How to Trademark Your Brand Name – And Why You Should

How to Trademark Your Brand Name and Why You Should

One of the most important steps you can take to protect your brand legally is to ensure federal trademark protection for your name, logo, product names, or phrases. 

It’s not a glamorous step in the brand-building process, especially if you’ve just finished the exhilarating process of designing your brand’s imagery, but it’s a step you’ll be thankful you completed down the road. 

In this post, we’ll explain what a trademark is, why you should get it, and how to do so.

What is a Trademark?

The term “trademark” refers to a word, phrase, logo, or symbol that represents your business or brand. In addition to trademarking your entire business, you could also trademark a name or symbol for a particular product that you produce. An example of this would be a specific line of cars produced by an automaker. 

To trademark your brand means that you have registered your phrase, name, logo, or symbol with the federal government. This is different from filing your business name locally or with your state. There are significant perks to this federal protection, which we’ll dive into in a bit, but the important thing to understand is that your brand’s name, phrase, or symbol will be cross-checked against all other brands in the United States database, so you’ll know if there’s overlap with another brand and whether that brand delivers similar services or goods to yours.

Once your brand has been recognized by the United States Patent and Trademark Office (USPTO), you can use the official trademark Ⓡ symbol after your mark. 

When Should You Trademark Your Business?

From the very beginning, even before you’re “open” for business. This is an ideal time to trademark your brand because if there were to be an issue with your name or logo, you could contest that issue or make necessary changes to your brand collateral without the headache of having to explain to a well-established clientele. 

If you’ve been in business for years without federally registering your brand, that’s OK. It’s never too late to do so, and the legal benefits of trademarking are still applicable even if your brand is well-established. 

What are the Benefits of a Trademark?

Even though your brand can earn “common law” protection once it has been on the market, this pales in comparison to the protection your brand receives from a federal registration with the USPTO. 

Some of these benefits include: 

  • Legal protection. A federal trademark provides a legal standard to contest other competing brands nationwide who use names, phrases or symbols that are confusingly similar to your own, and offer similar services or products.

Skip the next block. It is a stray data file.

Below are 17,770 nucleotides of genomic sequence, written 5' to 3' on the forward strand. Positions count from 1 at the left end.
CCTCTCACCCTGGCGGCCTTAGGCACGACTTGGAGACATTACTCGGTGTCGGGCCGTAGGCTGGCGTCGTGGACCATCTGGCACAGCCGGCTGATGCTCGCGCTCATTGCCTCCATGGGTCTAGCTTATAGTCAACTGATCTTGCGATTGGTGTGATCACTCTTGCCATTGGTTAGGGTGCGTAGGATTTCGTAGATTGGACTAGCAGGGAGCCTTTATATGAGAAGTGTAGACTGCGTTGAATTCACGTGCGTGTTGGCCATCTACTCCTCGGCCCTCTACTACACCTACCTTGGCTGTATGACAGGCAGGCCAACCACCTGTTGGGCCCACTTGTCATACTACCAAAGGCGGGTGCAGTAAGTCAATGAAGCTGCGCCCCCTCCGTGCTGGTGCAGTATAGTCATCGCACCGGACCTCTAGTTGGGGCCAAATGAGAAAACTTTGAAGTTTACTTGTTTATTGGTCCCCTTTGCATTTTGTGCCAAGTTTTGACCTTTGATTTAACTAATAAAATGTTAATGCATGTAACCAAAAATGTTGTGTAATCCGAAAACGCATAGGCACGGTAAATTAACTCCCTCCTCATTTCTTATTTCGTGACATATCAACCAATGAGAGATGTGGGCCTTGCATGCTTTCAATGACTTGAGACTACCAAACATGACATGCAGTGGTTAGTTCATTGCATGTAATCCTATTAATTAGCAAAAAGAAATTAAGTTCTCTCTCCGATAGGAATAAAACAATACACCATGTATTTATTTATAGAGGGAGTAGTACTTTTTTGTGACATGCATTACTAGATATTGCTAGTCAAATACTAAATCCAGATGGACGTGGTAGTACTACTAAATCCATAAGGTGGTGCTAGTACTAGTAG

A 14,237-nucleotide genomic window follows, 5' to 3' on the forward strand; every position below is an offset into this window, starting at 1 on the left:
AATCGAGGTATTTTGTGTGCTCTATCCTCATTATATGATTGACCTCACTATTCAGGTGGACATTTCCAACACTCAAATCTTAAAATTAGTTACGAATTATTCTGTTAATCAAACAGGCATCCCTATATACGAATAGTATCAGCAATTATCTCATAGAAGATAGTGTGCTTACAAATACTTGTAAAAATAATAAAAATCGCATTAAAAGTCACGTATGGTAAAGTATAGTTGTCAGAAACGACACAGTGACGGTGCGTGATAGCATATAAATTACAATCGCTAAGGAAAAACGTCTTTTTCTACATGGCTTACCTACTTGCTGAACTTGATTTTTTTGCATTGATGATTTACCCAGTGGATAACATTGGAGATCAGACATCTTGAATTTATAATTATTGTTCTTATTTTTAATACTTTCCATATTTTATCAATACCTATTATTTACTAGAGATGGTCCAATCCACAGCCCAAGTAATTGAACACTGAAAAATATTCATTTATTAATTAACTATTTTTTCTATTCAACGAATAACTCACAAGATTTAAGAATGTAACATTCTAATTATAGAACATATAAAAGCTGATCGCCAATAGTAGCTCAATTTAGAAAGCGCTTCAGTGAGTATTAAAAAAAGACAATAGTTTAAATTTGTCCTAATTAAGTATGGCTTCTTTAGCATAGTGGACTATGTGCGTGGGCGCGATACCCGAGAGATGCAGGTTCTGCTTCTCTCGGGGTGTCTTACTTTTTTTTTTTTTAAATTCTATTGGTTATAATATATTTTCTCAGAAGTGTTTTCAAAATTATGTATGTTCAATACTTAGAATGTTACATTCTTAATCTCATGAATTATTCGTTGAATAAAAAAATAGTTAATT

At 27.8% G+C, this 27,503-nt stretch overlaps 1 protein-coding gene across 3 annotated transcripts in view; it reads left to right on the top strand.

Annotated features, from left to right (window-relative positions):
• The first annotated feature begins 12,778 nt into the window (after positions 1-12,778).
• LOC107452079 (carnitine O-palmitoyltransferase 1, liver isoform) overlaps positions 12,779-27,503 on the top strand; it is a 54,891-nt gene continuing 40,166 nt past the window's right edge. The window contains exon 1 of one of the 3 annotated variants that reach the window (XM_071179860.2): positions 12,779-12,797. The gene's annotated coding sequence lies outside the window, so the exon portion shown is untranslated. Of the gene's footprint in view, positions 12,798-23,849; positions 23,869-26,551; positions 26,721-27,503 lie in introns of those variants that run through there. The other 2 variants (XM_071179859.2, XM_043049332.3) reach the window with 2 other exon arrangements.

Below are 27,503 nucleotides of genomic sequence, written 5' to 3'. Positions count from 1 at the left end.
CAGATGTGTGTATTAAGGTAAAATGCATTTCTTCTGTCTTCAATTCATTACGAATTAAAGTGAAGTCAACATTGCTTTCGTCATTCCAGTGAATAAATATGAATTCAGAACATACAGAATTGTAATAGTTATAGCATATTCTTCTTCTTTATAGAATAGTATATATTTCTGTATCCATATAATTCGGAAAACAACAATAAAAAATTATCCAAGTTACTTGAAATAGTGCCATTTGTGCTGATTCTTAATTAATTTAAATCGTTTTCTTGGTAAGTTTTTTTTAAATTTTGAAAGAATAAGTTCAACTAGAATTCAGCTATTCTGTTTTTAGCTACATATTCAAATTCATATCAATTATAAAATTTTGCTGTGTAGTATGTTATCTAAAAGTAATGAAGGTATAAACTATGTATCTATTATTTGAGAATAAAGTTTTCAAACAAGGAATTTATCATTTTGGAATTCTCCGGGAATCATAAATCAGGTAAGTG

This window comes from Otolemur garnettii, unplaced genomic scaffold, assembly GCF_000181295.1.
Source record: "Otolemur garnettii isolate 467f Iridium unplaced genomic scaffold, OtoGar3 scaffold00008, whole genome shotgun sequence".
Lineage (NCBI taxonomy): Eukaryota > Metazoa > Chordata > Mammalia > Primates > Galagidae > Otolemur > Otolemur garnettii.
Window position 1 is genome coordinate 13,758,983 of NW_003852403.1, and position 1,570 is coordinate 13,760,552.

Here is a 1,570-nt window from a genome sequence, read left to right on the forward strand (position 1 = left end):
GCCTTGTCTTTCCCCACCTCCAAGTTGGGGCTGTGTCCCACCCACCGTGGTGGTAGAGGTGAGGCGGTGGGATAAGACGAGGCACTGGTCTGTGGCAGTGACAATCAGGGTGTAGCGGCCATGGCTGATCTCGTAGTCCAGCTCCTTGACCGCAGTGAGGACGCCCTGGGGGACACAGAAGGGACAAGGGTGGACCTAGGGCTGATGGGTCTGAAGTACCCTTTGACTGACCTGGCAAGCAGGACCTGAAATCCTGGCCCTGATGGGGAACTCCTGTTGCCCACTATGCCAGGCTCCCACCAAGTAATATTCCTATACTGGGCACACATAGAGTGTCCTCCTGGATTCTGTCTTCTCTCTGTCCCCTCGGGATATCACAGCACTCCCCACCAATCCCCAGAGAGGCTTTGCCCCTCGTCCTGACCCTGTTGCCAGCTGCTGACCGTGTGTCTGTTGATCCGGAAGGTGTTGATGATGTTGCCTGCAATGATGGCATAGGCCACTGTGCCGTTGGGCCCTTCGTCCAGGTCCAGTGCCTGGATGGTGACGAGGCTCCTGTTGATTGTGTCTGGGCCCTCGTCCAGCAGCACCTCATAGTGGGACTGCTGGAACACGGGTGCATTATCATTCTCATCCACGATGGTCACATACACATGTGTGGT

• It never expires. Unlike a patent or copyright, a federal trademark is permanent as long as you pay periodic fees to maintain your business’ status.
  • It’s inexpensive. The application fee is usually only a couple hundred dollars, which is a great upfront investment, especially when you compare that with the fines you could potentially pay if a brand claims that your phrase or symbol is too similar to theirs.
  • It sets the stage for international growth. If your brand grows enough that you might want to register it in other countries, having a U.S. trademark is the first step to making that happen. It’s better to get this step done early since it can take around six months to complete.
  • Proof of ownership. This is especially helpful when trying to secure funding from larger investors. 

What are the steps to trademark your brand?

The trademark process is a waiting game, but isn’t particularly labor-intensive, especially if you take the time upfront to thoroughly vet your competition nationwide. Here are the steps to obtaining your federal trademark registration. 

  1. Thoroughly search online and on all available databases to compare your brand’s name, phrase, and imagery with your competitors. This is a crucial step that can help you avoid a frustrating delay in your application. So, if you want to open a line of men’s shaving products called “Shine” in California, and you find that there’s a car wash in Oklahoma with the same name, you’re OK when it comes to trademark infringement. No one would be confused about which business offers what product. 
  2. Fill out the online application at uspto.gov. This can be as short as a 90-minute process. 
  3. Optional step: have your application, name, and logo assessed by a trademark lawyer. This can add significantly to your budget but could be worth it if you have concerns about a competitor.
  4. File your application.
  5. Monitor the progress of your application. If the USPTO reviewer asks for any clarifications or changes, you’ll want to respond to those quickly. Remember, there are mandatory waiting periods built-in throughout the process that allow for other businesses to contest your application.

Even though the trademark process can be a long wait and isn’t the most exhilarating part of being a business owner, it does offer some peace-of-mind for your business legally in such a competitive U.S. market. 

Of course, one of the first and most crucial steps to a smooth trademark application process is to start with brand collateral that’s creative, unique, and personalized to your brand. For professional guidance on brand-building that will help you stand out (even legally!) from the crowd, contact our team at Deal Design.

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